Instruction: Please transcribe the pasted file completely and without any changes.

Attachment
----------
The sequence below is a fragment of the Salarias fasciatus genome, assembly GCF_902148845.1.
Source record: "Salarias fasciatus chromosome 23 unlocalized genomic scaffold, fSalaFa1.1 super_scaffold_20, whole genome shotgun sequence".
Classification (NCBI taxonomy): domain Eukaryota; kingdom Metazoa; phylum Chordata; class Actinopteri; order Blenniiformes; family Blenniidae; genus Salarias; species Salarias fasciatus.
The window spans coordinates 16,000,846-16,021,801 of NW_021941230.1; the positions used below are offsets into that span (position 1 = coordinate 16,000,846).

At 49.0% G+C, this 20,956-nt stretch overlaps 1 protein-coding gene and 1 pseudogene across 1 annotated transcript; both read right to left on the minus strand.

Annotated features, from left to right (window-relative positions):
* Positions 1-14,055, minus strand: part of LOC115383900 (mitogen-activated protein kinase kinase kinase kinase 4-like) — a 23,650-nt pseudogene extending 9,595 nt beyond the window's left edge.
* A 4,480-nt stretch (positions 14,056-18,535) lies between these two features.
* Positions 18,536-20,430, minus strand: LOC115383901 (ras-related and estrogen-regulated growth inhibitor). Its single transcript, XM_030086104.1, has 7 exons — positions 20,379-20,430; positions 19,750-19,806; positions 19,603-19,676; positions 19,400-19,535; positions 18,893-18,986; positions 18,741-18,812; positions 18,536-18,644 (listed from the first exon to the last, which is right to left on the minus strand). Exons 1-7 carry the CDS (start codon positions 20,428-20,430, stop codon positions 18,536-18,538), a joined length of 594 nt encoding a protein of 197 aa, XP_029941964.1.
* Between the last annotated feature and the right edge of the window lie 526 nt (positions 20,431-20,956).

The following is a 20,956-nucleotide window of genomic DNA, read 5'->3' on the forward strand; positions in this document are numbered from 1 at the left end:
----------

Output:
The sequence below is a fragment of the Salarias fasciatus genome, assembly GCF_902148845.1.
Source record: "Salarias fasciatus chromosome 23 unlocalized genomic scaffold, fSalaFa1.1 super_scaffold_20, whole genome shotgun sequence".
Classification (NCBI taxonomy): domain Eukaryota; kingdom Metazoa; phylum Chordata; class Actinopteri; order Blenniiformes; family Blenniidae; genus Salarias; species Salarias fasciatus.
The window spans coordinates 16,000,846-16,021,801 of NW_021941230.1; the positions used below are offsets into that span (position 1 = coordinate 16,000,846).

At 49.0% G+C, this 20,956-nt stretch overlaps 1 protein-coding gene and 1 pseudogene across 1 annotated transcript; both read right to left on the minus strand.

Annotated features, from left to right (window-relative positions):
* Positions 1-14,055, minus strand: part of LOC115383900 (mitogen-activated protein kinase kinase kinase kinase 4-like) — a 23,650-nt pseudogene extending 9,595 nt beyond the window's left edge.
* A 4,480-nt stretch (positions 14,056-18,535) lies between these two features.
* Positions 18,536-20,430, minus strand: LOC115383901 (ras-related and estrogen-regulated growth inhibitor). Its single transcript, XM_030086104.1, has 7 exons — positions 20,379-20,430; positions 19,750-19,806; positions 19,603-19,676; positions 19,400-19,535; positions 18,893-18,986; positions 18,741-18,812; positions 18,536-18,644 (listed from the first exon to the last, which is right to left on the minus strand). Exons 1-7 carry the CDS (start codon positions 20,428-20,430, stop codon positions 18,536-18,538), a joined length of 594 nt encoding a protein of 197 aa, XP_029941964.1.
* Between the last annotated feature and the right edge of the window lie 526 nt (positions 20,431-20,956).

The following is a 20,956-nucleotide window of genomic DNA, read 5'->3' on the forward strand; positions in this document are numbered from 1 at the left end: